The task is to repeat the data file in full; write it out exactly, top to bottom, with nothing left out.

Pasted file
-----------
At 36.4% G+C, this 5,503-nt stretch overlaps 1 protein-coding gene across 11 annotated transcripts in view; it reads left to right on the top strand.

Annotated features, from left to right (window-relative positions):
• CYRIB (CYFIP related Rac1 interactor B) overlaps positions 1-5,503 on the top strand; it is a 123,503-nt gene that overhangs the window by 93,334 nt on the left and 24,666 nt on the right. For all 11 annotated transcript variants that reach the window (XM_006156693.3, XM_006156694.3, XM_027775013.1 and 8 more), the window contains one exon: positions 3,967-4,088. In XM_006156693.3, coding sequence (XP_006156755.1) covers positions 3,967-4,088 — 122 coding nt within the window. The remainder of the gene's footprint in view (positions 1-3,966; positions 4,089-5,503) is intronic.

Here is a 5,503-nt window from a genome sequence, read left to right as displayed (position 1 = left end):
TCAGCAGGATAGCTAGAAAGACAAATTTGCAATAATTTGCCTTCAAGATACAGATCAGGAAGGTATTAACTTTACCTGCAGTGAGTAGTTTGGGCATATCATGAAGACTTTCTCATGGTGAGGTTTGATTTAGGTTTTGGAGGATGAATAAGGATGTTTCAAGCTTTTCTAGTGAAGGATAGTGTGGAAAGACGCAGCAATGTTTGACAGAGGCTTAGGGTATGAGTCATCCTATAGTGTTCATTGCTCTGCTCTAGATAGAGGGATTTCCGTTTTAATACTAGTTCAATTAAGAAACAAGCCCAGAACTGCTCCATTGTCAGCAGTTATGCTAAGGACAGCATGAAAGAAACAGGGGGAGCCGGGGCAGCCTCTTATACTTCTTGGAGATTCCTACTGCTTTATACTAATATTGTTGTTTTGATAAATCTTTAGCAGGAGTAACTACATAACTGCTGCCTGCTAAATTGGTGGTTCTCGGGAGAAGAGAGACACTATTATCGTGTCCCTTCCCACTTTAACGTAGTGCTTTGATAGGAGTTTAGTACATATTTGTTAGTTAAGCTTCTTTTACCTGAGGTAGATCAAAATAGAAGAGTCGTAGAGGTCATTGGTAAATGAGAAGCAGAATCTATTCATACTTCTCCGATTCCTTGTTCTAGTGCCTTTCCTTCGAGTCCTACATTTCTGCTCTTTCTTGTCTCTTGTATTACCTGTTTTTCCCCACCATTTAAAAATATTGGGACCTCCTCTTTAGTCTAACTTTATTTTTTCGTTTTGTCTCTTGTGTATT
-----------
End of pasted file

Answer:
At 36.4% G+C, this 5,503-nt stretch overlaps 1 protein-coding gene across 11 annotated transcripts in view; it reads left to right on the top strand.

Annotated features, from left to right (window-relative positions):
• CYRIB (CYFIP related Rac1 interactor B) overlaps positions 1-5,503 on the top strand; it is a 123,503-nt gene that overhangs the window by 93,334 nt on the left and 24,666 nt on the right. For all 11 annotated transcript variants that reach the window (XM_006156693.3, XM_006156694.3, XM_027775013.1 and 8 more), the window contains one exon: positions 3,967-4,088. In XM_006156693.3, coding sequence (XP_006156755.1) covers positions 3,967-4,088 — 122 coding nt within the window. The remainder of the gene's footprint in view (positions 1-3,966; positions 4,089-5,503) is intronic.

Here is a 5,503-nt window from a genome sequence, read left to right as displayed (position 1 = left end):
TCAGCAGGATAGCTAGAAAGACAAATTTGCAATAATTTGCCTTCAAGATACAGATCAGGAAGGTATTAACTTTACCTGCAGTGAGTAGTTTGGGCATATCATGAAGACTTTCTCATGGTGAGGTTTGATTTAGGTTTTGGAGGATGAATAAGGATGTTTCAAGCTTTTCTAGTGAAGGATAGTGTGGAAAGACGCAGCAATGTTTGACAGAGGCTTAGGGTATGAGTCATCCTATAGTGTTCATTGCTCTGCTCTAGATAGAGGGATTTCCGTTTTAATACTAGTTCAATTAAGAAACAAGCCCAGAACTGCTCCATTGTCAGCAGTTATGCTAAGGACAGCATGAAAGAAACAGGGGGAGCCGGGGCAGCCTCTTATACTTCTTGGAGATTCCTACTGCTTTATACTAATATTGTTGTTTTGATAAATCTTTAGCAGGAGTAACTACATAACTGCTGCCTGCTAAATTGGTGGTTCTCGGGAGAAGAGAGACACTATTATCGTGTCCCTTCCCACTTTAACGTAGTGCTTTGATAGGAGTTTAGTACATATTTGTTAGTTAAGCTTCTTTTACCTGAGGTAGATCAAAATAGAAGAGTCGTAGAGGTCATTGGTAAATGAGAAGCAGAATCTATTCATACTTCTCCGATTCCTTGTTCTAGTGCCTTTCCTTCGAGTCCTACATTTCTGCTCTTTCTTGTCTCTTGTATTACCTGTTTTTCCCCACCATTTAAAAATATTGGGACCTCCTCTTTAGTCTAACTTTATTTTTTCGTTTTGTCTCTTGTGTATT